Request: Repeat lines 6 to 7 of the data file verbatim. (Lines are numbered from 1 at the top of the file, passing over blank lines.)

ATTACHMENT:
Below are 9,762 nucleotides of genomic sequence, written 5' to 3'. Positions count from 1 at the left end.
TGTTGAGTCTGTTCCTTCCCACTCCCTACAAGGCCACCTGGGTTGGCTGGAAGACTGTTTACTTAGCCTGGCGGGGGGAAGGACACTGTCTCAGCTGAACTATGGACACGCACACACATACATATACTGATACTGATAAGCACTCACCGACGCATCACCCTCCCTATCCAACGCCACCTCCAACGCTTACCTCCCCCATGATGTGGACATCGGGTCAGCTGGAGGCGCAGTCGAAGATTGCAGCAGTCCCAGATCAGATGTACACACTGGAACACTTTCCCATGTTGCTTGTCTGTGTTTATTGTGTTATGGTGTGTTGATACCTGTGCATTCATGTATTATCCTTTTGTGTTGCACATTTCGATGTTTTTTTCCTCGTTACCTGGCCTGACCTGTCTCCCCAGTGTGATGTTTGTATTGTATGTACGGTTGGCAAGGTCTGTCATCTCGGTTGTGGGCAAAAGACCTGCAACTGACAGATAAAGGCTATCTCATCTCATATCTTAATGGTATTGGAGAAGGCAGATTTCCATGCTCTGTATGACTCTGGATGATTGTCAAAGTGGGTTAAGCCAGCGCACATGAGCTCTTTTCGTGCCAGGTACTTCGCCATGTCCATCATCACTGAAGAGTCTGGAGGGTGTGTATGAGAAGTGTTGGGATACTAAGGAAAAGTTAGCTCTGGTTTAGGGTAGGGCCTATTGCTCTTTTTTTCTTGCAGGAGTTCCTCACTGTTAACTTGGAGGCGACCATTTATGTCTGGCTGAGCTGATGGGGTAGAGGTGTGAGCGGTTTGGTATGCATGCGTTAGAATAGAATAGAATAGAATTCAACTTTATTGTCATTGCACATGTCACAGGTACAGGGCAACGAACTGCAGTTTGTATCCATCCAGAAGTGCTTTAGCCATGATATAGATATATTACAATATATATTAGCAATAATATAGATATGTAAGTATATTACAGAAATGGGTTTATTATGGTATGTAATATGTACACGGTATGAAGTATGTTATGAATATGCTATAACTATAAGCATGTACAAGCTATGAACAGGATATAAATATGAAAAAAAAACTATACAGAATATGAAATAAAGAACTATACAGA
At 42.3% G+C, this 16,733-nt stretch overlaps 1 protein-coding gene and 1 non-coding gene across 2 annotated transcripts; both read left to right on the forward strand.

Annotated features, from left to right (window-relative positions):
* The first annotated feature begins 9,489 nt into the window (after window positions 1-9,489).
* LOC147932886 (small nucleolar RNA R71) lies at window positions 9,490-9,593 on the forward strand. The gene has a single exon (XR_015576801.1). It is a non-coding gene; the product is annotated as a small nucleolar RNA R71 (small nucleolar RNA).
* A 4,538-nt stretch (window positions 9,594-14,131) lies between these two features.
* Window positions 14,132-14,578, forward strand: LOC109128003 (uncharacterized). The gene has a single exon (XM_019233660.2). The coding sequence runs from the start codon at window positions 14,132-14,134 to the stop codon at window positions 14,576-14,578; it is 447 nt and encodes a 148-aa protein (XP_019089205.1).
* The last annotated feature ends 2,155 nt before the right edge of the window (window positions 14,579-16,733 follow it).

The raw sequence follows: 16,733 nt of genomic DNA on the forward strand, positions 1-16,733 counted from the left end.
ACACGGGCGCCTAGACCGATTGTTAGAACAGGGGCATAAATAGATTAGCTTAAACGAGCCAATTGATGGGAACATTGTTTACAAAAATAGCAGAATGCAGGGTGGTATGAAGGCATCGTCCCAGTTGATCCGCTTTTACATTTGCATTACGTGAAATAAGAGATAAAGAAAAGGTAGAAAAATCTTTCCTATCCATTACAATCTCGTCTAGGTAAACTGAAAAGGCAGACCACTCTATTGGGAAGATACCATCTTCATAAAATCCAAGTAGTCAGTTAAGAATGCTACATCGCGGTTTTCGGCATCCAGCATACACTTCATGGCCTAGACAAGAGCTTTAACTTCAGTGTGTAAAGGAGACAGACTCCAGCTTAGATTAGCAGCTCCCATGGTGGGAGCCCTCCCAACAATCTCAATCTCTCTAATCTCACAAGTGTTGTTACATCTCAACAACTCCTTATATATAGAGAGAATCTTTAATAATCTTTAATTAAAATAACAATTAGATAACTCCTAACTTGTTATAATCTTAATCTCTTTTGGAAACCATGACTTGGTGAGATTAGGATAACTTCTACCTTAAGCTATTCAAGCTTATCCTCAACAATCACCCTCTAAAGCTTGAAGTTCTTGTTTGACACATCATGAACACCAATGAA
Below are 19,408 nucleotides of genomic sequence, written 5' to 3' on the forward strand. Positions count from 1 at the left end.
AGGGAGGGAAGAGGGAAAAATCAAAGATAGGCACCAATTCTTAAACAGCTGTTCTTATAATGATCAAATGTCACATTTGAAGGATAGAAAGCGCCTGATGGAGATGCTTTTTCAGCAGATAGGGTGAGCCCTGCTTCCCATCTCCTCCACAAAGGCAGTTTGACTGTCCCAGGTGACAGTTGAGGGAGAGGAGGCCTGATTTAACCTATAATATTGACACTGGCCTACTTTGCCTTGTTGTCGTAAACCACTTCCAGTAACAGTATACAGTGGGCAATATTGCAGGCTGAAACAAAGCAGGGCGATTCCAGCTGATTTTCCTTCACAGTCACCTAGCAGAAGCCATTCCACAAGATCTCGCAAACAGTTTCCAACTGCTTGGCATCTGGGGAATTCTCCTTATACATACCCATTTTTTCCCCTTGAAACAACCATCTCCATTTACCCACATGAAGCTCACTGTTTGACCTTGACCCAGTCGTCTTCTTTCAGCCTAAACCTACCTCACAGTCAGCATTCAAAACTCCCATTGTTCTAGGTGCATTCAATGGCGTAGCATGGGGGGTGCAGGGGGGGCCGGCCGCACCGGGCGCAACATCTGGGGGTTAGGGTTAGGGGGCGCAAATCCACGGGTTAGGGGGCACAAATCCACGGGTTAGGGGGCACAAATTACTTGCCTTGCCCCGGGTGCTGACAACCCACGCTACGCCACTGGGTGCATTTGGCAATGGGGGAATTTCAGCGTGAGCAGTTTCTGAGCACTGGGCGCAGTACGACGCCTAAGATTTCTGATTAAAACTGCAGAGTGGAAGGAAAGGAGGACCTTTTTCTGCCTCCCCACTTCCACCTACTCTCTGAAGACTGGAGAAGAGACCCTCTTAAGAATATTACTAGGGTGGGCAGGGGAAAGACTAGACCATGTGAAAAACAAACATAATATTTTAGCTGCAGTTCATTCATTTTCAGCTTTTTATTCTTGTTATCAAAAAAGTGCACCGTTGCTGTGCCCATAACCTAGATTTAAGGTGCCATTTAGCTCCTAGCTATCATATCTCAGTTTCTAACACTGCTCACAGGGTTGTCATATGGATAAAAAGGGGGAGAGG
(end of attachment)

* LOC147932886 (small nucleolar RNA R71) lies at window positions 9,490-9,593 on the forward strand. The gene has a single exon (XR_015576801.1). It is a non-coding gene; the product is annotated as a small nucleolar RNA R71 (small nucleolar RNA).
* A 4,538-nt stretch (window positions 9,594-14,131) lies between these two features.